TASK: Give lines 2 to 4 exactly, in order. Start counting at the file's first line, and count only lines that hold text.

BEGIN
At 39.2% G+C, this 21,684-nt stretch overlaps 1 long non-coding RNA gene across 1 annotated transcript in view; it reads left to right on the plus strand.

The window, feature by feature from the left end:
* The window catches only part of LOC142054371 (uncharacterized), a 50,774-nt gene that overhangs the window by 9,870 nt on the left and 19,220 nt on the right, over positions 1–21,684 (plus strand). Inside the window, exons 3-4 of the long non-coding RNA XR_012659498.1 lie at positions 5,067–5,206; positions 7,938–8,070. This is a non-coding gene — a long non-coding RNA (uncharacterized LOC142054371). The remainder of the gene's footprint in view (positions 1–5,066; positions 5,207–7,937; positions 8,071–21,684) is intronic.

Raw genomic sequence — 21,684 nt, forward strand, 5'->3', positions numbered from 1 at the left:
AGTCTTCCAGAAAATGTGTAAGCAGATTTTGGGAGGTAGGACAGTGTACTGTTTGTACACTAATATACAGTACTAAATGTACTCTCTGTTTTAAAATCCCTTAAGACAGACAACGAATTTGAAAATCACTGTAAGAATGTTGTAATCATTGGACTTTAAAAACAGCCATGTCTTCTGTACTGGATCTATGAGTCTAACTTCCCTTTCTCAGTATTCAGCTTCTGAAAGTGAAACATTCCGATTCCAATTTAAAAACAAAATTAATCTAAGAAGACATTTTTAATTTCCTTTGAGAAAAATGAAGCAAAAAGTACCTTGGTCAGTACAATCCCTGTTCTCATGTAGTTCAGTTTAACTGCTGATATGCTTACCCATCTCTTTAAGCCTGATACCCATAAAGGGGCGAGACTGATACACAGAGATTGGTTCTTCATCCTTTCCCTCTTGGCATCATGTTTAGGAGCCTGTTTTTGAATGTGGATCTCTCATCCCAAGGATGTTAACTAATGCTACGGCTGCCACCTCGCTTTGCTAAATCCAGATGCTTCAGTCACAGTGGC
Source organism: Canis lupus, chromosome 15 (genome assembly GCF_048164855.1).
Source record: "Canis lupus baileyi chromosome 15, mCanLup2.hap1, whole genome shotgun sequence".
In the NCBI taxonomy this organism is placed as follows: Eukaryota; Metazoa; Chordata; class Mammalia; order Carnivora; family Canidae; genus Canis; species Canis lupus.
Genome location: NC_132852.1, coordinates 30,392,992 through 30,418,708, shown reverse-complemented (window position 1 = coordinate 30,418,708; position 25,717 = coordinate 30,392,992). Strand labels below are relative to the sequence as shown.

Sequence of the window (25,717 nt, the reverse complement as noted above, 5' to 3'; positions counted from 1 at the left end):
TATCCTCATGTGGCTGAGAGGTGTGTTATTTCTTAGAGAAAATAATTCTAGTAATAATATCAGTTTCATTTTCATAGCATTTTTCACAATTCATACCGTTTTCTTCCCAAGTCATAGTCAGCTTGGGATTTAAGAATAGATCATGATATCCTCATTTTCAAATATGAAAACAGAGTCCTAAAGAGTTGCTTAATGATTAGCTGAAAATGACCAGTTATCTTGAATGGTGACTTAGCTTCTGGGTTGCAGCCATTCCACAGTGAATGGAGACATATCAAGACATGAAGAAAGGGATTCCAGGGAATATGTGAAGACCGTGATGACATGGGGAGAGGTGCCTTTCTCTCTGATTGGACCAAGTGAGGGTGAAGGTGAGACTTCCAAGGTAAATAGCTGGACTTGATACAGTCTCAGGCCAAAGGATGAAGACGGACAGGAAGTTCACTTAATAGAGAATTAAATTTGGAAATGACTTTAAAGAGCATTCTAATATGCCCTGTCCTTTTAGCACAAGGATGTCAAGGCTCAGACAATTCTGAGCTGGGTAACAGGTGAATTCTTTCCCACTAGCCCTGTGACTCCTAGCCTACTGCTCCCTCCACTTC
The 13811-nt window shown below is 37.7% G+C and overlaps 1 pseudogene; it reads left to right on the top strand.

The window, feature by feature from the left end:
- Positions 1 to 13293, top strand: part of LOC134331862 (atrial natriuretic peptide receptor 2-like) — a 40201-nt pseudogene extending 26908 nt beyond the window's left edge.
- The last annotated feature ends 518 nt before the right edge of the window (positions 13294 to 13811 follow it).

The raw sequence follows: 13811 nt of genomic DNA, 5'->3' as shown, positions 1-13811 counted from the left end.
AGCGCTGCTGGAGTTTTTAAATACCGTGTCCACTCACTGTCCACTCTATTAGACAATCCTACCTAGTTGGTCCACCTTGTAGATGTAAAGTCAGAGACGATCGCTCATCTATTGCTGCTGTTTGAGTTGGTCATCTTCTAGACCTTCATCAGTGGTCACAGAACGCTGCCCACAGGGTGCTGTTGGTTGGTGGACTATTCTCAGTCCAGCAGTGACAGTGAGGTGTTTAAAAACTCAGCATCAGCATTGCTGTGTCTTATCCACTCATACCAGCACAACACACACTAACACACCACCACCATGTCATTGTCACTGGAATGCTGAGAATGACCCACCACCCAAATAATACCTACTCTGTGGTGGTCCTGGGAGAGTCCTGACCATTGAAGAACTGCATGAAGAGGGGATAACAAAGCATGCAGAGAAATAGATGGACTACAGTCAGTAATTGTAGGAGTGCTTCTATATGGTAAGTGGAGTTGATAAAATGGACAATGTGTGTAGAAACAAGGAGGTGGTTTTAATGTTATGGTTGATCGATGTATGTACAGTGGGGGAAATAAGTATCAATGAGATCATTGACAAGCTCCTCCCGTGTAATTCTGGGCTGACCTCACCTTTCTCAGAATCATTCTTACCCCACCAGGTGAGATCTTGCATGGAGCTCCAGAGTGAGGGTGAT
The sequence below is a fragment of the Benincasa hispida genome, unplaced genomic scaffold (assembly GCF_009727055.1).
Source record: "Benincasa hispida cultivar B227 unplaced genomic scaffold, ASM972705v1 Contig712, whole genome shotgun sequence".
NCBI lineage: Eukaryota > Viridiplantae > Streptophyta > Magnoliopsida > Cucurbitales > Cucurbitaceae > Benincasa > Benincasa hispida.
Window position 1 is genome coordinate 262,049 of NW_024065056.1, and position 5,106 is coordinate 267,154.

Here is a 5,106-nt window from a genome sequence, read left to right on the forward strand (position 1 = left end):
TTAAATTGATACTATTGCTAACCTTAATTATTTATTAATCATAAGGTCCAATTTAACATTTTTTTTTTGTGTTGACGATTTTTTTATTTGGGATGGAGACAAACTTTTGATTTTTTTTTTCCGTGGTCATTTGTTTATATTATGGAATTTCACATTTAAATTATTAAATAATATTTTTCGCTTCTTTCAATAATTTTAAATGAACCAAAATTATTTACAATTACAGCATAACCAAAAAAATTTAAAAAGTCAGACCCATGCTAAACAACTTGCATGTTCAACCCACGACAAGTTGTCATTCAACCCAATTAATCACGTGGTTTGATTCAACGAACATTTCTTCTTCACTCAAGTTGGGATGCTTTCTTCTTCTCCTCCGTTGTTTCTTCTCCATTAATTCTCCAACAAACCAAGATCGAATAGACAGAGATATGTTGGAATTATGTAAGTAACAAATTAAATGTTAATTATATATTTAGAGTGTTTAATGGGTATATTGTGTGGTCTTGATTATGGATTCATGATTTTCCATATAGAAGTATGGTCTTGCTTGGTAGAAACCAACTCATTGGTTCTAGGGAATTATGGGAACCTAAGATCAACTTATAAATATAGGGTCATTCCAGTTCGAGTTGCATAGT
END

The window, feature by feature from the left end:
* The window catches only part of LOC142054371 (uncharacterized), a 50,774-nt gene that overhangs the window by 9,870 nt on the left and 19,220 nt on the right, over positions 1–21,684 (plus strand). Inside the window, exons 3-4 of the long non-coding RNA XR_012659498.1 lie at positions 5,067–5,206; positions 7,938–8,070. This is a non-coding gene — a long non-coding RNA (uncharacterized LOC142054371). The remainder of the gene's footprint in view (positions 1–5,066; positions 5,207–7,937; positions 8,071–21,684) is intronic.

Raw genomic sequence — 21,684 nt, forward strand, 5'->3', positions numbered from 1 at the left: